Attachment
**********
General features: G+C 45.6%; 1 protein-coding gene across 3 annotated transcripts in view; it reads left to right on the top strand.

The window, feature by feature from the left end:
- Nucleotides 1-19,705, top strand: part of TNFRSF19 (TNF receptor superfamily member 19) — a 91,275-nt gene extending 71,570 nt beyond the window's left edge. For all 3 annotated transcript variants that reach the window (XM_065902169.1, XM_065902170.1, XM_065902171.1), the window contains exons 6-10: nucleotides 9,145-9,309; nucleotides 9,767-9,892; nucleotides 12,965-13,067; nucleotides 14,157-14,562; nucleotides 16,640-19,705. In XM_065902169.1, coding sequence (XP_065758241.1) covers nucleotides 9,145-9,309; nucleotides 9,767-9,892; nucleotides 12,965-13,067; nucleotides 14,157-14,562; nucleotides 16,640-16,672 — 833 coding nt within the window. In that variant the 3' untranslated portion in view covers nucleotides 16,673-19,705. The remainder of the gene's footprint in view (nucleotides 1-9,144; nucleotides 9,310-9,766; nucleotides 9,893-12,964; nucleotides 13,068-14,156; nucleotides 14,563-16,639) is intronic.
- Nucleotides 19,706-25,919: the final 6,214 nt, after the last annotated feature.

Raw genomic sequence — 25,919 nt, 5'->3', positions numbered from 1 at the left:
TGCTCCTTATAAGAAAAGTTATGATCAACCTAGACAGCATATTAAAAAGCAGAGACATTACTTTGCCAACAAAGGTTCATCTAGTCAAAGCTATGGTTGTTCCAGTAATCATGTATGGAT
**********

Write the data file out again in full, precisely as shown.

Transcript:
General features: G+C 45.6%; 1 protein-coding gene across 3 annotated transcripts in view; it reads left to right on the top strand.

The window, feature by feature from the left end:
- Nucleotides 1-19,705, top strand: part of TNFRSF19 (TNF receptor superfamily member 19) — a 91,275-nt gene extending 71,570 nt beyond the window's left edge. For all 3 annotated transcript variants that reach the window (XM_065902169.1, XM_065902170.1, XM_065902171.1), the window contains exons 6-10: nucleotides 9,145-9,309; nucleotides 9,767-9,892; nucleotides 12,965-13,067; nucleotides 14,157-14,562; nucleotides 16,640-19,705. In XM_065902169.1, coding sequence (XP_065758241.1) covers nucleotides 9,145-9,309; nucleotides 9,767-9,892; nucleotides 12,965-13,067; nucleotides 14,157-14,562; nucleotides 16,640-16,672 — 833 coding nt within the window. In that variant the 3' untranslated portion in view covers nucleotides 16,673-19,705. The remainder of the gene's footprint in view (nucleotides 1-9,144; nucleotides 9,310-9,766; nucleotides 9,893-12,964; nucleotides 13,068-14,156; nucleotides 14,563-16,639) is intronic.
- Nucleotides 19,706-25,919: the final 6,214 nt, after the last annotated feature.

Raw genomic sequence — 25,919 nt, 5'->3', positions numbered from 1 at the left:
TGCTCCTTATAAGAAAAGTTATGATCAACCTAGACAGCATATTAAAAAGCAGAGACATTACTTTGCCAACAAAGGTTCATCTAGTCAAAGCTATGGTTGTTCCAGTAATCATGTATGGAT